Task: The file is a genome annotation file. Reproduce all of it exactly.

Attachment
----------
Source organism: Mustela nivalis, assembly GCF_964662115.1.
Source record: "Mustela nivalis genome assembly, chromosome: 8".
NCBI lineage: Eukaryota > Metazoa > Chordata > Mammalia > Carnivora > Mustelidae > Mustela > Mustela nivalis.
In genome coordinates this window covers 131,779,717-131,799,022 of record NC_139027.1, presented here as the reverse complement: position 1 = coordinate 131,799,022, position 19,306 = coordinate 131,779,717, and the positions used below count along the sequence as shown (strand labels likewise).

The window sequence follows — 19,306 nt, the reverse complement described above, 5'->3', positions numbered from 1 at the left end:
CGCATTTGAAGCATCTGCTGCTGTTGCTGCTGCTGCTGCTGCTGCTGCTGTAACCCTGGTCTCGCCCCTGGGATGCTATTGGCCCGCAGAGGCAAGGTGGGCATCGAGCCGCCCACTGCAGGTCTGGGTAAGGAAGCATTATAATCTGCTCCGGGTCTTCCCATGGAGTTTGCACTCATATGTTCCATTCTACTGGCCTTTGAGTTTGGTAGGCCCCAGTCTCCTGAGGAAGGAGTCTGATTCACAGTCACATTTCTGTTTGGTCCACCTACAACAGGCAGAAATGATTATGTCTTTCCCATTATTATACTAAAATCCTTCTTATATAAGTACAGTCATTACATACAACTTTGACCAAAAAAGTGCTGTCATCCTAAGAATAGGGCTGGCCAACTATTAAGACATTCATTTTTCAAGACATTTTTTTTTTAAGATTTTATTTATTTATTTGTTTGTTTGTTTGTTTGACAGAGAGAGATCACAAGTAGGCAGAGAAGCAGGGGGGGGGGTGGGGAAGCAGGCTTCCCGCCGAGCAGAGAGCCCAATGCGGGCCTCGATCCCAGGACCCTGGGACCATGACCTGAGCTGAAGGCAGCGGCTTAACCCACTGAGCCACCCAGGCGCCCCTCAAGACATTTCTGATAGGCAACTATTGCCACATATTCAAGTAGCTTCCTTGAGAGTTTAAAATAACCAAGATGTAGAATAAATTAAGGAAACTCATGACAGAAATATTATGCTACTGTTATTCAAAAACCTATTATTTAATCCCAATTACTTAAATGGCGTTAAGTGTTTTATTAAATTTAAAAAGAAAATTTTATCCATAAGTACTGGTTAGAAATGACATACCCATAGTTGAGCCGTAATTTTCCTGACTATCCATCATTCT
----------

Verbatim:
Source organism: Mustela nivalis, assembly GCF_964662115.1.
Source record: "Mustela nivalis genome assembly, chromosome: 8".
NCBI lineage: Eukaryota > Metazoa > Chordata > Mammalia > Carnivora > Mustelidae > Mustela > Mustela nivalis.
In genome coordinates this window covers 131,779,717-131,799,022 of record NC_139027.1, presented here as the reverse complement: position 1 = coordinate 131,799,022, position 19,306 = coordinate 131,779,717, and the positions used below count along the sequence as shown (strand labels likewise).

The window sequence follows — 19,306 nt, the reverse complement described above, 5'->3', positions numbered from 1 at the left end:
CGCATTTGAAGCATCTGCTGCTGTTGCTGCTGCTGCTGCTGCTGCTGCTGTAACCCTGGTCTCGCCCCTGGGATGCTATTGGCCCGCAGAGGCAAGGTGGGCATCGAGCCGCCCACTGCAGGTCTGGGTAAGGAAGCATTATAATCTGCTCCGGGTCTTCCCATGGAGTTTGCACTCATATGTTCCATTCTACTGGCCTTTGAGTTTGGTAGGCCCCAGTCTCCTGAGGAAGGAGTCTGATTCACAGTCACATTTCTGTTTGGTCCACCTACAACAGGCAGAAATGATTATGTCTTTCCCATTATTATACTAAAATCCTTCTTATATAAGTACAGTCATTACATACAACTTTGACCAAAAAAGTGCTGTCATCCTAAGAATAGGGCTGGCCAACTATTAAGACATTCATTTTTCAAGACATTTTTTTTTTAAGATTTTATTTATTTATTTGTTTGTTTGTTTGTTTGACAGAGAGAGATCACAAGTAGGCAGAGAAGCAGGGGGGGGGGTGGGGAAGCAGGCTTCCCGCCGAGCAGAGAGCCCAATGCGGGCCTCGATCCCAGGACCCTGGGACCATGACCTGAGCTGAAGGCAGCGGCTTAACCCACTGAGCCACCCAGGCGCCCCTCAAGACATTTCTGATAGGCAACTATTGCCACATATTCAAGTAGCTTCCTTGAGAGTTTAAAATAACCAAGATGTAGAATAAATTAAGGAAACTCATGACAGAAATATTATGCTACTGTTATTCAAAAACCTATTATTTAATCCCAATTACTTAAATGGCGTTAAGTGTTTTATTAAATTTAAAAAGAAAATTTTATCCATAAGTACTGGTTAGAAATGACATACCCATAGTTGAGCCGTAATTTTCCTGACTATCCATCATTCT